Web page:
Proposition 3
Proof
See Appendix. \(\square \)
Thus, under ex ante Pareto, individual i’s set of recommendations, \(S_{i}(p)\), depends uniquely on his belief, meaning that the observer has to accept individual i’s belief for better or worse, and that no correction is required. The consequence is to consider weaker variants of the ex ante Pareto if we want to correct individuals’ beliefs. This will be the subject of the next subsection.
When the ex ante Pareto principle is combined with the \(\mathcal {S}\)-separability axiom, we go back to Harsanyi’s Theorem because the social preference over prospects has a weighted utilitarian-type representation, where weights are inferred from considering individuals’ own beliefs. This stringent conclusion can be stated as follows.
Proposition 4
Under the assumptions of Lemma 1, the continuous weak order \(\succsim _{0}\) over \(\mathbb {R}^{\left| \mathcal {I}\right| \times \left| \mathcal {S}\right| }\) satisfies \(\mathcal {S}\)-separability (A.2), ex ante Pareto (A.7) and ex ante strict Pareto (A.8) if and only if there exists a real-valued function \(\beta :\left( \Delta ^{\circ }\left( \mathcal {S}\right) \right) ^{\left| \mathcal {I}\right| }\rightarrow \Delta ^{\circ }\left( \mathcal {I}\right) \) such that for every profile of beliefs \(p=\left( p_{i}\right) _{i\in \mathcal {I}}\):
Proof
See Appendix. \(\square \)
Note that the main culprit for this disappointing result is the ex ante Pareto principle. Also, note that, while Proposition 3 is an ex ante solution that does not include any ex post component, Proposition 4 is an attempt at reconciliation. In this regards, it is worth noting that, similar to ours, the state-dependent solution recently proposed by Mongin and Pivato (2017) also uses individual probabilities to define the ex post weights.
5.2 Collective ex ante Pareto principle
Both Proposition 3 and Proposition 4 prove the limitations of the conventional ex ante Pareto principle to social preferences: They exclude any mix between equality and cautiousness from the social observer’s eyes. To take into account both inequality considerations and caution concerns, the contribution of the subsection to literature of social decisions under uncertainty is to consider a stronger variant of the Unanimity-Pareto criterion suggested by Gayer et al. (2014), labeled Collective ex ante Pareto principle, and analyze its implications for our MaxMinMin social judgements.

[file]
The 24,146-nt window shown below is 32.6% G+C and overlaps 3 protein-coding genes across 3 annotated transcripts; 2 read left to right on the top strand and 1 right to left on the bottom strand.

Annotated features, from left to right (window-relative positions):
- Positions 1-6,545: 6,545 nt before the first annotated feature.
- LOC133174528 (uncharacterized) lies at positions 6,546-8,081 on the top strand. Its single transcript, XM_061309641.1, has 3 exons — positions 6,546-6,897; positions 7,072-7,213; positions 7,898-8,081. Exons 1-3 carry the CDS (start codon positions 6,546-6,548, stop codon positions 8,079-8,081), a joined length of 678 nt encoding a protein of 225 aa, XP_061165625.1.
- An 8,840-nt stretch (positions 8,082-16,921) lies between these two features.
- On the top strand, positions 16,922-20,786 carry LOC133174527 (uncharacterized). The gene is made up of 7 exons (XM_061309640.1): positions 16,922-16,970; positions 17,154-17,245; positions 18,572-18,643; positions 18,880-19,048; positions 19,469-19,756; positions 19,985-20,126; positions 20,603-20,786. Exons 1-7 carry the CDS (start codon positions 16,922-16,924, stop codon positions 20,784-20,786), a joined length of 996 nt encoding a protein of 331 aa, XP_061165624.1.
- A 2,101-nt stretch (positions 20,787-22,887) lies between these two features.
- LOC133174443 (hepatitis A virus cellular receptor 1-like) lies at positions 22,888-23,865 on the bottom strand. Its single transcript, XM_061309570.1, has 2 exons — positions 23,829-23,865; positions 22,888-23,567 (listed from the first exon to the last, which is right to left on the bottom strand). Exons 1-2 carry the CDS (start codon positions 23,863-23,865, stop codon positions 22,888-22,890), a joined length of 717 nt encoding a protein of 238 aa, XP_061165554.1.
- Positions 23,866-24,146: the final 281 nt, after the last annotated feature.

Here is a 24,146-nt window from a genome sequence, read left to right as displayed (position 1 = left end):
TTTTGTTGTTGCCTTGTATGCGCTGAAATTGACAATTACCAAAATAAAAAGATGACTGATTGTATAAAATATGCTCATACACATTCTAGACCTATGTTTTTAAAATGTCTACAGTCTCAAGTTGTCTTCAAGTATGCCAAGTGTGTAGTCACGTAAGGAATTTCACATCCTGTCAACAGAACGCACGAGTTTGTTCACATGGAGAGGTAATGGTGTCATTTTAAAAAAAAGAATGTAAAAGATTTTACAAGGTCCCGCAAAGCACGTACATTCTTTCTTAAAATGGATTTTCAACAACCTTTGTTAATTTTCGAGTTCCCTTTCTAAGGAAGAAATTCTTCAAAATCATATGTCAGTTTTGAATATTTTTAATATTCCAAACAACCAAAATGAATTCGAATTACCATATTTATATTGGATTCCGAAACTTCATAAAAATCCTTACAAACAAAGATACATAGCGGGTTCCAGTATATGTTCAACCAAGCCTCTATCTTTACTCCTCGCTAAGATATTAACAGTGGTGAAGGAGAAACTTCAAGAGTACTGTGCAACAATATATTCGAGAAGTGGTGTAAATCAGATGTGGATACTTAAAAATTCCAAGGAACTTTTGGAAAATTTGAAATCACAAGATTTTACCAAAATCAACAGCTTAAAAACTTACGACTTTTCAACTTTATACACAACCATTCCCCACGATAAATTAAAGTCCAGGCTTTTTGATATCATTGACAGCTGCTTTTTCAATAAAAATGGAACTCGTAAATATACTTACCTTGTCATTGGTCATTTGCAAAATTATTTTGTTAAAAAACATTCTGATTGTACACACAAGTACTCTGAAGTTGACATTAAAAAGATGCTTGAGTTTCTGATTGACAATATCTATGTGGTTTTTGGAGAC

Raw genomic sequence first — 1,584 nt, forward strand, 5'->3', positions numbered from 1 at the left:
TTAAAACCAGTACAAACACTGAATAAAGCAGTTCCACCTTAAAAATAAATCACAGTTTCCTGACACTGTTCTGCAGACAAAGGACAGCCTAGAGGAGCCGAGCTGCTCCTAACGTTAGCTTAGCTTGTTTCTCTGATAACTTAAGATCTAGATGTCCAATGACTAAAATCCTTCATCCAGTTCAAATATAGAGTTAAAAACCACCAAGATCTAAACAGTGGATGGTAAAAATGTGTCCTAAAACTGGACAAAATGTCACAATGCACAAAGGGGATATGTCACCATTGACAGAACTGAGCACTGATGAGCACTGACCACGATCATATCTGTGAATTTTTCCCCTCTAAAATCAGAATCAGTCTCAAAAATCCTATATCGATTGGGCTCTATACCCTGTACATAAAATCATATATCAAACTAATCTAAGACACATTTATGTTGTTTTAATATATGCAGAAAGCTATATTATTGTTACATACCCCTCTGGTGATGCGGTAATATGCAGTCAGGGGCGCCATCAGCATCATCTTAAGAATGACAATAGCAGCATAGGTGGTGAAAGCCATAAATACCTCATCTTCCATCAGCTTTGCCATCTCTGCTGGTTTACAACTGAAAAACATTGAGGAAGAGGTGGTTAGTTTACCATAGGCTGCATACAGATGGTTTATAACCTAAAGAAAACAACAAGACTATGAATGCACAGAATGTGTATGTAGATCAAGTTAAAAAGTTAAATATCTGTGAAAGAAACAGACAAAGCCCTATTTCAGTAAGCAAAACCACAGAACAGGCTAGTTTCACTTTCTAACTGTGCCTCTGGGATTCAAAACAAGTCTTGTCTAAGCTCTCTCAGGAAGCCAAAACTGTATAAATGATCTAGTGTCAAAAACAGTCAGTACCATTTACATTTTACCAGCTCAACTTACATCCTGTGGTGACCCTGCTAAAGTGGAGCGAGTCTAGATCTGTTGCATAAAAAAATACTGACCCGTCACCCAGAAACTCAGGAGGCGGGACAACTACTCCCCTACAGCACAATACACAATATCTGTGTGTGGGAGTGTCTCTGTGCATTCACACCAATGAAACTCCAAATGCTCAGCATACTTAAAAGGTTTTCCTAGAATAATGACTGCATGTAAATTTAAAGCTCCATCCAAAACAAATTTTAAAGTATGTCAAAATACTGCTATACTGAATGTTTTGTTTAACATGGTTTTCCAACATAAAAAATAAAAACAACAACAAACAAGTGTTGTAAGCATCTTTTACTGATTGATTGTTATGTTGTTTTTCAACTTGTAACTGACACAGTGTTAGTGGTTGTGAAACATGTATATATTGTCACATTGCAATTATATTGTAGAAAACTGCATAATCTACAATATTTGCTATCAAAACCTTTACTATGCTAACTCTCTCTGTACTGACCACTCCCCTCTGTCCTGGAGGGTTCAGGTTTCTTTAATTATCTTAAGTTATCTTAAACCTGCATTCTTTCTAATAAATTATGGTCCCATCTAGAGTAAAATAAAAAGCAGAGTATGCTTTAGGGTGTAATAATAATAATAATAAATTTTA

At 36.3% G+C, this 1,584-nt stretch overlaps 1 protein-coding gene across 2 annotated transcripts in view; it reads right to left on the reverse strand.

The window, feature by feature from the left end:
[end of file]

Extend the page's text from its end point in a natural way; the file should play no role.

- A.9. Collective ex ante Pareto:
- $$\begin{aligned} \quad p_{j}u_{i}\ge p_{j}v_{i}\quad \text {for all }i,j\in \mathcal {I}\implies u\succsim _{0}^{p}v\text {.} \end{aligned}$$
- A.10. Collective ex ante strict Pareto:
- $$\begin{aligned}&p_{k}u_{i}\ge p_{k}v_{i}\quad \text {for all }i\in \mathcal {I}\text { and }p_{k}u_{j}>p_{k}v_{j}\quad \text {for some }j\in \mathcal {I},\\&\quad \text {for all }k\in \mathcal {I\implies }u\succ _{0}^{p}v\text {.} \end{aligned}$$
The axiom of Collective ex ante Pareto states that if the expected utility of prospect u is at least as large as the expected utility of prospect v, for each individual and for all beliefs in p, then the social observer should respect this and judge u to be at least as good as v (that is, \(u\succsim _{0}^{p}v\)). More intuitively, if no one becomes worse off according to all members’ beliefs when we move from v to u, then the social observer should admit u as a collective improvement. On the other hand, the axiom of Collective ex ante strict Pareto requires that the social observer should judge u as better than v (that is, \(u\succ _{0}^{p}v\)) if relative to each individual belief, u gives everyone at least as high of expected utility as v and, moreover, it gives at least one individual a strictly higher expected utility than prospect v. It should be noted that the social preference satisfies Monotonicity, A.3, if it satisfies the Collective ex ante Pareto principle. Moreover, Collective ex ante strict Pareto implies the Unanimity-Pareto criterion of Gayer et al. (2014), which prescribes that if the expected utility of prospect u is higher than the expected utility of prospect v, for each individual, for all beliefs in p, then the social observer should judge u to be better than v (that is, \(u\succ _{0}^{p}v\)).
Conceptually, Collective ex ante Pareto principle preserves the individualistic assumption of the classical Pareto principle, which basically means that the social observer is non-creative. His reasons to prefer one prospect to another are based only on the values of individual utilities and their beliefs. Moreover, it assigns a veto power to individuals in situations in which they suffer harm due to other individuals’ beliefs. For this reason, it allows us to avoid cases of spurious unanimity (Mongin 2016), in which individuals agree on their preferences over prospects even though they disagree both on beliefs and utilities. Finally, it raises the importance played by individuals’ beliefs in providing the observer with reasons for respecting individuals’ beliefs even though they are contradictory in situations in which no one is harmed.